All comparisons are not equal. Though logically, sentences like “men generally make more money than women” or “San Franciscans generally pay more money in rent than New Yorkers” are the equivalent of “women generally make less money than men” and “New Yorkers generally pay less rent than San Franciscans,” the latter sentences don’t hold the same sway with most people. According to a new study, people tend to prefer to make and read comparisons with “more than,” and are more likely to believe those assertions than statements phrased with "less than."
The study, published by psychologists from two German and Belgian universities in the Journal of Personality and Social Psychology, compared the two lexical structures in a series of seven tests with 1,388 people who spoke German or Dutch. In each study, people tended to more strongly believe statements about older and younger workers, drug efficacy, and gender stereotypes when they were framed as “more than” comparisons. They were also more likely to spontaneously use “more than” constructions themselves.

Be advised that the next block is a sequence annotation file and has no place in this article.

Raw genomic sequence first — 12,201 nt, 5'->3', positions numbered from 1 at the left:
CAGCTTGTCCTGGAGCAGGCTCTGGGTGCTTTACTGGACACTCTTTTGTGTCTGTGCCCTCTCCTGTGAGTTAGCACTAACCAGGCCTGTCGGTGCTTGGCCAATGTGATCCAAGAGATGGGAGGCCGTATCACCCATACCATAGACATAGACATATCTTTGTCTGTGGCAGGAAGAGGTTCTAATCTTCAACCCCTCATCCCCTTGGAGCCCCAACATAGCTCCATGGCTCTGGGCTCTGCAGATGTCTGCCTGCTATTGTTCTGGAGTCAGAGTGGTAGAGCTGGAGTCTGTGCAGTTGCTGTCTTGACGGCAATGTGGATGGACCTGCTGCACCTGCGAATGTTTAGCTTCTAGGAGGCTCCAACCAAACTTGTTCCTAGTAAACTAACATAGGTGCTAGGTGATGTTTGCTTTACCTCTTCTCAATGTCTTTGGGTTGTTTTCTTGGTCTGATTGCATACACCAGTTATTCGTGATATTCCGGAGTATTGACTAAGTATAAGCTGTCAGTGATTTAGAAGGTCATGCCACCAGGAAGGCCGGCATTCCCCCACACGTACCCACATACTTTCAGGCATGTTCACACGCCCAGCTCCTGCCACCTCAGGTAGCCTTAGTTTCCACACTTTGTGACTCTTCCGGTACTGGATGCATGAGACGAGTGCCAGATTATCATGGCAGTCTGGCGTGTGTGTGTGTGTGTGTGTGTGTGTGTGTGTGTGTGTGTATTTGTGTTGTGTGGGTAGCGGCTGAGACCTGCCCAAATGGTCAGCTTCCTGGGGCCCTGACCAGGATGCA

“More than” statements, the researchers posit, are easier for people to process, because it’s easier for people to imagine the presence of a quality rather than its absence. Thus, people might use, like, and agree with “more than” statements more often because they do not have to work as hard to wrap their brains around them. (Sort of how subtraction is a more complex math subject to learn than addition.)
The study might be limited by the fact that it only studied speakers of two Germanic languages—people with a background in a different language family, such as Mandarin Chinese speakers, might view comparisons differently. However, Dutch and German are both fairly closely related to English, so it’s likely that the findings would parallel anglophone tendencies as well.
[h/t: Social Psych Online]